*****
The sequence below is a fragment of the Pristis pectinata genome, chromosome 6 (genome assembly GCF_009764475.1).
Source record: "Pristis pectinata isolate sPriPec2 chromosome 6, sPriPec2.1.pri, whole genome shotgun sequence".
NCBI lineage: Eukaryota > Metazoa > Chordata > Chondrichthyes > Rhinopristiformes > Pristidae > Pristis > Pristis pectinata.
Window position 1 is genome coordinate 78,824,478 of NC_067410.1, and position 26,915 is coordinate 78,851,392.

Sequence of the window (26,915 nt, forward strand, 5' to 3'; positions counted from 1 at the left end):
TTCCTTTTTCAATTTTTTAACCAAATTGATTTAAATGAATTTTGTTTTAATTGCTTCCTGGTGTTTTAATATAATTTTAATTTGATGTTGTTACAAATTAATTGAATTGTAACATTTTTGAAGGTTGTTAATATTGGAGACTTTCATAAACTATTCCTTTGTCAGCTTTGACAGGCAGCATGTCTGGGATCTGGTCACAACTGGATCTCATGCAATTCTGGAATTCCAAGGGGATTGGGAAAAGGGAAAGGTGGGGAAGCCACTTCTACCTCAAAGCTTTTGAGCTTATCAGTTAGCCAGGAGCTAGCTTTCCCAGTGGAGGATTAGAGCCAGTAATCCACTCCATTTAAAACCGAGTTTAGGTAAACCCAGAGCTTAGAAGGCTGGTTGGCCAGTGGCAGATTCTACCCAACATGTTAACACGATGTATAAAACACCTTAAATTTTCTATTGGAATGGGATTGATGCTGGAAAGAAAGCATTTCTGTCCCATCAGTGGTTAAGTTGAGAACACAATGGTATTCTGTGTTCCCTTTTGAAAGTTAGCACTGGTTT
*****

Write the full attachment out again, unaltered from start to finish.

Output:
The sequence below is a fragment of the Pristis pectinata genome, chromosome 6 (genome assembly GCF_009764475.1).
Source record: "Pristis pectinata isolate sPriPec2 chromosome 6, sPriPec2.1.pri, whole genome shotgun sequence".
NCBI lineage: Eukaryota > Metazoa > Chordata > Chondrichthyes > Rhinopristiformes > Pristidae > Pristis > Pristis pectinata.
Window position 1 is genome coordinate 78,824,478 of NC_067410.1, and position 26,915 is coordinate 78,851,392.

Sequence of the window (26,915 nt, forward strand, 5' to 3'; positions counted from 1 at the left end):
TTCCTTTTTCAATTTTTTAACCAAATTGATTTAAATGAATTTTGTTTTAATTGCTTCCTGGTGTTTTAATATAATTTTAATTTGATGTTGTTACAAATTAATTGAATTGTAACATTTTTGAAGGTTGTTAATATTGGAGACTTTCATAAACTATTCCTTTGTCAGCTTTGACAGGCAGCATGTCTGGGATCTGGTCACAACTGGATCTCATGCAATTCTGGAATTCCAAGGGGATTGGGAAAAGGGAAAGGTGGGGAAGCCACTTCTACCTCAAAGCTTTTGAGCTTATCAGTTAGCCAGGAGCTAGCTTTCCCAGTGGAGGATTAGAGCCAGTAATCCACTCCATTTAAAACCGAGTTTAGGTAAACCCAGAGCTTAGAAGGCTGGTTGGCCAGTGGCAGATTCTACCCAACATGTTAACACGATGTATAAAACACCTTAAATTTTCTATTGGAATGGGATTGATGCTGGAAAGAAAGCATTTCTGTCCCATCAGTGGTTAAGTTGAGAACACAATGGTATTCTGTGTTCCCTTTTGAAAGTTAGCACTGGTTT